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Inflation forecasts were wrong last year. Should we believe them now?

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This time last year, economists were hoping global transportation and manufacturing problems would soon ease; consumer spending would shift away from goods and back to services; and the combination would allow supply and demand to rebalance, slowing price increases on everything from cars to sofas. It happened, but only gradually. It also took longer to translate into lower consumer prices than some economists had expected.

But the expected change is finally showing up, albeit belatedly. After months of supply chain healing, consumers are now starting to feel the benefits. Used car prices have started to drop significantly in October inflation data, furniture prices are crashing and clothing prices are falling. Similar cost cuts are expected to weigh on inflation next year.

“It is far too early to declare that goods inflation is defeated, but if current trends continue, goods prices should start to put downward pressure on headline inflation in the coming months,” Fed Chairman Jerome H. Powell said in a recent speech.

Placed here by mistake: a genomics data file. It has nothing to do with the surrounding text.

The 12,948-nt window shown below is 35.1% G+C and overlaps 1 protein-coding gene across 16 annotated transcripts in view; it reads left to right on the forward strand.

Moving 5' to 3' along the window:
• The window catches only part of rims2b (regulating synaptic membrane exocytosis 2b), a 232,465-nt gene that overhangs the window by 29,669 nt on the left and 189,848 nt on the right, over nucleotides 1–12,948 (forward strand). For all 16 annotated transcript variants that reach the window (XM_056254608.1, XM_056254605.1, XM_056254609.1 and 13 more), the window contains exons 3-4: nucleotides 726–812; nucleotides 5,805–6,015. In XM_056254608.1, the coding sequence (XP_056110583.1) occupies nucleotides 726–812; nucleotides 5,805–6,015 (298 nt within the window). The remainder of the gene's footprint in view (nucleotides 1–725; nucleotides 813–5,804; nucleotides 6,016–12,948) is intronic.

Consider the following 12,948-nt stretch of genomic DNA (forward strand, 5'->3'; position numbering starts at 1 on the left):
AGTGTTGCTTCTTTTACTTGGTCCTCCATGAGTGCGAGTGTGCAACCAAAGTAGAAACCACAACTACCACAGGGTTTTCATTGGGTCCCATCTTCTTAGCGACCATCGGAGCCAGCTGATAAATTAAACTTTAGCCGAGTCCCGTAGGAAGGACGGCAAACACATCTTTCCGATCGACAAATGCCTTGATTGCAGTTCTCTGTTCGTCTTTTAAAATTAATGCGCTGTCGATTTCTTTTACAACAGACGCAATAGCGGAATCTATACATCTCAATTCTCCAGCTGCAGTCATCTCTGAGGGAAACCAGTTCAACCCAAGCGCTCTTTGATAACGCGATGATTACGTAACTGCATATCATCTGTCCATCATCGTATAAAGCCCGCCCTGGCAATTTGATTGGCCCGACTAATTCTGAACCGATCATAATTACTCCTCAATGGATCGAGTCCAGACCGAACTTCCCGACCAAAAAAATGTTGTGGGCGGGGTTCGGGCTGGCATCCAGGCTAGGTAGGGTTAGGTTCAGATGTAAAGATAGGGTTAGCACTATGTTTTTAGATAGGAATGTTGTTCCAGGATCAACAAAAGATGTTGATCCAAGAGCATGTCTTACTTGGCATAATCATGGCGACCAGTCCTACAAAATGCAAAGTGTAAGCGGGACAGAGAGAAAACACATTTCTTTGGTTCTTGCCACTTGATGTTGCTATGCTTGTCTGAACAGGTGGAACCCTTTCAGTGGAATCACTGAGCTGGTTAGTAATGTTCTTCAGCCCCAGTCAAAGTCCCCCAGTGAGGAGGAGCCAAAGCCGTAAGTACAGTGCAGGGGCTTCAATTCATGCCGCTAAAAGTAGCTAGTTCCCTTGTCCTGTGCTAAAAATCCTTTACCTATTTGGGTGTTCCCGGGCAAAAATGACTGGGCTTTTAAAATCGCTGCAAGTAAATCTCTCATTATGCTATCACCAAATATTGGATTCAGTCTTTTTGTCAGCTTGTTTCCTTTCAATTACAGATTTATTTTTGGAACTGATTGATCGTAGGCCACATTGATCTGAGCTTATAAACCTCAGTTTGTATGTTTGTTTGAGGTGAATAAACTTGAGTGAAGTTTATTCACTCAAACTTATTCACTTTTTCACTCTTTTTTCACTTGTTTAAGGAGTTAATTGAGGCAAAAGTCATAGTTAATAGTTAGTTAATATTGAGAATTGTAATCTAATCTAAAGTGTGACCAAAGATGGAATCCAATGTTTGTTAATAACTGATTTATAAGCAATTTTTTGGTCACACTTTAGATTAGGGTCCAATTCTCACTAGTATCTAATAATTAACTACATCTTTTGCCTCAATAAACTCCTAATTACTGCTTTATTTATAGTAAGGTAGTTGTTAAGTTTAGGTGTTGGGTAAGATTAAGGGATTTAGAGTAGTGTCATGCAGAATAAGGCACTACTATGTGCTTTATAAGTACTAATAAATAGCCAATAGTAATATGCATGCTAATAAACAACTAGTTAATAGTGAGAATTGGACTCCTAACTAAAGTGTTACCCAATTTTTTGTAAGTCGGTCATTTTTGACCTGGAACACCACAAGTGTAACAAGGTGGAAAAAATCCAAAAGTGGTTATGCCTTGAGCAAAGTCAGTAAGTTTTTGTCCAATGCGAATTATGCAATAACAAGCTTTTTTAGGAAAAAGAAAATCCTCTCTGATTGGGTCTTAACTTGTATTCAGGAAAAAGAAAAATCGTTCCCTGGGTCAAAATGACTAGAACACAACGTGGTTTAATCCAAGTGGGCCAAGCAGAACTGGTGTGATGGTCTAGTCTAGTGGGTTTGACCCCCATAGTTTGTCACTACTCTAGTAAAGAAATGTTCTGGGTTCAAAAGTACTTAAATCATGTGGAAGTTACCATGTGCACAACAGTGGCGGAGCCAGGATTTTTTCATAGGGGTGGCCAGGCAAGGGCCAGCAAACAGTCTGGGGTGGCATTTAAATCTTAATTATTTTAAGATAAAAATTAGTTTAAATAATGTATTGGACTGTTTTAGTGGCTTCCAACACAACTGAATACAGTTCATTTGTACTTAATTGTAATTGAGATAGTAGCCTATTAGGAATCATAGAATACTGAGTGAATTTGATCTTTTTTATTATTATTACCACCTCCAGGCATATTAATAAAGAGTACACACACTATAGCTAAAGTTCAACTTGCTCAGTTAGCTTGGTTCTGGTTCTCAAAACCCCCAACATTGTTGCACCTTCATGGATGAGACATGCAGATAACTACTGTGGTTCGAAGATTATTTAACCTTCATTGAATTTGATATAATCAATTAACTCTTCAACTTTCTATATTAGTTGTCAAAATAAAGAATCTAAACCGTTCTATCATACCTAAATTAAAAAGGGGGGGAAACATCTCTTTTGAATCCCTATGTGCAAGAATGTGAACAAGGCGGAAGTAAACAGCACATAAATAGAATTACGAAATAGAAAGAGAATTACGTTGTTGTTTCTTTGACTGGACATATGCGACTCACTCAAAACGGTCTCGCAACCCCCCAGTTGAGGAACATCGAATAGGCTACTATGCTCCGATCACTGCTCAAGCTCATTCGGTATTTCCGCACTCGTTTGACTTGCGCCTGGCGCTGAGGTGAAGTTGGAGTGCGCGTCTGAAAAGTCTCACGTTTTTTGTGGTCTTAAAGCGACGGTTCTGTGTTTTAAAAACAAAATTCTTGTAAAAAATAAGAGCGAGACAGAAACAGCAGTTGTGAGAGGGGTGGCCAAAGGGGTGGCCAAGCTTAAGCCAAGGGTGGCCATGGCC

Unfortunately, moderating goods prices would probably not be enough to bring America back to a normal rate of inflation, as the rise in services prices has accelerated. This category – which covers everything from meals to monthly rent – ​​accounted for half of consumer price inflation in October, according to a Bloomberg breakdown, up from less than a third a year earlier.

Many types of services inflation are closely linked to what happens in the labor market. For businesses, including hair salons, restaurant chains, and tax accountants, paying employees is usually a major, if not the biggest, cost of doing business. When workers are scarce and wages are rising rapidly, companies are more likely to raise prices to try to cover higher labor bills.

This means that today’s very low unemployment rate and abnormally rapid wage growth could help sustain price increases faster than usual, even if the labor market has not been a big driver. the initial surge in inflation.

This is where Fed policy could come into play. Companies can only charge more if their customers are able – and willing – to pay more. The Fed can stop this chain reaction by raising interest rates to slow demand.

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nytimes

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